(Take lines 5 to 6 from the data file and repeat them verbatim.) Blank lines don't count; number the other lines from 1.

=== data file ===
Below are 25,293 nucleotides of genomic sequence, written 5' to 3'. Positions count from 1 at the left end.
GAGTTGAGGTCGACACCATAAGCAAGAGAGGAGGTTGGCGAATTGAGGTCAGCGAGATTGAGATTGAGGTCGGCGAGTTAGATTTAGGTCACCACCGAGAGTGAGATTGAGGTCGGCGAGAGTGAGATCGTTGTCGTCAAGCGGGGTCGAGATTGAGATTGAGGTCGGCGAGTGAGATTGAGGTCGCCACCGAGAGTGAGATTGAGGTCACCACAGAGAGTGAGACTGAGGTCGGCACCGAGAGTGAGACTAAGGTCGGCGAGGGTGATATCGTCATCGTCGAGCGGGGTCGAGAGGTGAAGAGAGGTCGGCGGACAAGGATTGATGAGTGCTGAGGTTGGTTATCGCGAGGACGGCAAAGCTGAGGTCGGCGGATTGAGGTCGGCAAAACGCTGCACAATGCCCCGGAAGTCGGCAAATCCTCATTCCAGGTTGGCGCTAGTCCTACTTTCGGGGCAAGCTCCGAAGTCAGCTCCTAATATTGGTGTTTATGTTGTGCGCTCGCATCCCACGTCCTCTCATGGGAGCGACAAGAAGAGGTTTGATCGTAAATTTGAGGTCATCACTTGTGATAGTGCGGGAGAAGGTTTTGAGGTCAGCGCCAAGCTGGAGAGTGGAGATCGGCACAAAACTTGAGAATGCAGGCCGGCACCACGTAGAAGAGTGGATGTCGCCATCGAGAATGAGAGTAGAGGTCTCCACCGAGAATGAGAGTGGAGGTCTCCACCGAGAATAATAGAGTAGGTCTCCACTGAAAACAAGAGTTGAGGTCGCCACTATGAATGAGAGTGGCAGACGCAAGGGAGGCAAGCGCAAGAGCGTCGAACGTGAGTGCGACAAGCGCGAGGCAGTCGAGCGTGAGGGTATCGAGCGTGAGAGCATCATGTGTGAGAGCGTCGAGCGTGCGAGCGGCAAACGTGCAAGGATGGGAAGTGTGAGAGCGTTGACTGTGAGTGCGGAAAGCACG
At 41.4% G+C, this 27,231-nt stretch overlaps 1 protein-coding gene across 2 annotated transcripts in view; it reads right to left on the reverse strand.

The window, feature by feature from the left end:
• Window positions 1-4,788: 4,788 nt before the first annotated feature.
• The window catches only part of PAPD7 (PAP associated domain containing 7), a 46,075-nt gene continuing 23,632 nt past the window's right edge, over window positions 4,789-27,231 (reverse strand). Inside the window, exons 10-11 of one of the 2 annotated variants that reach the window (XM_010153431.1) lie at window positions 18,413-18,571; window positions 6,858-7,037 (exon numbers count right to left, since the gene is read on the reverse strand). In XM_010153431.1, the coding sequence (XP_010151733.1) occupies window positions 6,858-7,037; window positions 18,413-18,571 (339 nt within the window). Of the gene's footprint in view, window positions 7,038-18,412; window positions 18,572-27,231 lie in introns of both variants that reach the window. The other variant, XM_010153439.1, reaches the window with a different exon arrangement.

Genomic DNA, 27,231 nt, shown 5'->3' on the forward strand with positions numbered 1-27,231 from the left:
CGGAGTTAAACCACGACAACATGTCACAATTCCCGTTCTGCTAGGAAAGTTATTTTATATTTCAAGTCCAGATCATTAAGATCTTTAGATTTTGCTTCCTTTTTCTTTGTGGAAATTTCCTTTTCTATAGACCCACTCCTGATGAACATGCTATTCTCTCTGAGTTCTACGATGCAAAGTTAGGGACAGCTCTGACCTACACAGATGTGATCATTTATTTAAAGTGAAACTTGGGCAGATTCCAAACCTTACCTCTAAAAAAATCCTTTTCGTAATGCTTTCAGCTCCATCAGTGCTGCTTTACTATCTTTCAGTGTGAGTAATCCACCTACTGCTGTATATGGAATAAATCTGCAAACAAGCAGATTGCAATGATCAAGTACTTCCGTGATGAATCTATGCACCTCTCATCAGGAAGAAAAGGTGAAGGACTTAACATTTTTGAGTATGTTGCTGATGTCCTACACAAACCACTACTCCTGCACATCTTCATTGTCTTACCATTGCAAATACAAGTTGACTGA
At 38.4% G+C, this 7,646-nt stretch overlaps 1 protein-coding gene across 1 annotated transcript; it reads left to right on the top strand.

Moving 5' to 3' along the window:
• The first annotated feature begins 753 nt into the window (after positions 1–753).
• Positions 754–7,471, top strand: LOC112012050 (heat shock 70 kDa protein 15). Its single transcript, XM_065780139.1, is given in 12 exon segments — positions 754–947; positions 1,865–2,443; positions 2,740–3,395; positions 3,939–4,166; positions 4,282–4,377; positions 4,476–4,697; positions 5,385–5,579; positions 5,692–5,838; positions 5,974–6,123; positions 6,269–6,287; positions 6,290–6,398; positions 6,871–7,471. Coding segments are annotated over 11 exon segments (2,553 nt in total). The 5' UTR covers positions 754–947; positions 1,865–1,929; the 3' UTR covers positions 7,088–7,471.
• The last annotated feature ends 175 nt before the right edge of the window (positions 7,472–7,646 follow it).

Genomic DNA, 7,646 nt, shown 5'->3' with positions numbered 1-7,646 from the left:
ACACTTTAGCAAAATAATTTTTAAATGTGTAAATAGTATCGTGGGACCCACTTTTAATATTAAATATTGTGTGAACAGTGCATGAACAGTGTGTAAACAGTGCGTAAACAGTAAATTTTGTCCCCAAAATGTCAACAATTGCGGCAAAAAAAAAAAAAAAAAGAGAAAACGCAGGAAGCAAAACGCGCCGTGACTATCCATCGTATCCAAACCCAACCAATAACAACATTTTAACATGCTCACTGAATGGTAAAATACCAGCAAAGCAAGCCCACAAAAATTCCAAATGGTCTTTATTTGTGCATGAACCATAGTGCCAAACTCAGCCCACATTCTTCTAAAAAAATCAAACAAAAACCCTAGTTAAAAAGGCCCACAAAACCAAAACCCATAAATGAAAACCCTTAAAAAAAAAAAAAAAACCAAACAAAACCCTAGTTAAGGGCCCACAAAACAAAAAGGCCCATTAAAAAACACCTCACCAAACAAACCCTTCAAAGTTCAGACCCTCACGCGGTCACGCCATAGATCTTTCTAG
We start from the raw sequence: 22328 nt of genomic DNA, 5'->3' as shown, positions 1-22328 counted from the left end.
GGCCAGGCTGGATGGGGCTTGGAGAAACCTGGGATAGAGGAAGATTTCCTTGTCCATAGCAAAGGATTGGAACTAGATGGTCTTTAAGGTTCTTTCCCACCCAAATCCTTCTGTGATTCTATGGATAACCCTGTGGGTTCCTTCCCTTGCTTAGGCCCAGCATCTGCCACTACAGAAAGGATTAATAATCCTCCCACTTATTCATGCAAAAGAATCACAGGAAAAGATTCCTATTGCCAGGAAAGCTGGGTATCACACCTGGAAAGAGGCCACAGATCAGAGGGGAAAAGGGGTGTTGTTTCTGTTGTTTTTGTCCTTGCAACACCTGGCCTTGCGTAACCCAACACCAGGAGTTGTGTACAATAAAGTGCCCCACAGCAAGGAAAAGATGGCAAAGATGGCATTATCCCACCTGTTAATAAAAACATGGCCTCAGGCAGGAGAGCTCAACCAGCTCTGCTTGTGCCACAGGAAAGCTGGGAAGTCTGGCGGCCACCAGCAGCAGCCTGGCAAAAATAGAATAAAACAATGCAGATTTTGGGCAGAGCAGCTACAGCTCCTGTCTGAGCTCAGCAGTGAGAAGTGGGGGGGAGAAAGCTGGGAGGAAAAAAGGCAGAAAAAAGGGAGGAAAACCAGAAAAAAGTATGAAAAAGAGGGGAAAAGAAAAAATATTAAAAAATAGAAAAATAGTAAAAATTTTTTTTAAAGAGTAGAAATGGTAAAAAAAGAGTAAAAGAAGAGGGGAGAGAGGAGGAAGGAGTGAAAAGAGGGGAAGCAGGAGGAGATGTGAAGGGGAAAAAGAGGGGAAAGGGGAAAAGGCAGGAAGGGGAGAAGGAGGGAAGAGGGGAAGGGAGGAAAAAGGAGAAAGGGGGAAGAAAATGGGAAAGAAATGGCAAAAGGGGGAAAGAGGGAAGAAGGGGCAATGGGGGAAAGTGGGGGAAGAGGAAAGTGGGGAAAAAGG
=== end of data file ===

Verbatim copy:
• Window positions 1-4,788: 4,788 nt before the first annotated feature.
• The window catches only part of PAPD7 (PAP associated domain containing 7), a 46,075-nt gene continuing 23,632 nt past the window's right edge, over window positions 4,789-27,231 (reverse strand). Inside the window, exons 10-11 of one of the 2 annotated variants that reach the window (XM_010153431.1) lie at window positions 18,413-18,571; window positions 6,858-7,037 (exon numbers count right to left, since the gene is read on the reverse strand). In XM_010153431.1, the coding sequence (XP_010151733.1) occupies window positions 6,858-7,037; window positions 18,413-18,571 (339 nt within the window). Of the gene's footprint in view, window positions 7,038-18,412; window positions 18,572-27,231 lie in introns of both variants that reach the window. The other variant, XM_010153439.1, reaches the window with a different exon arrangement.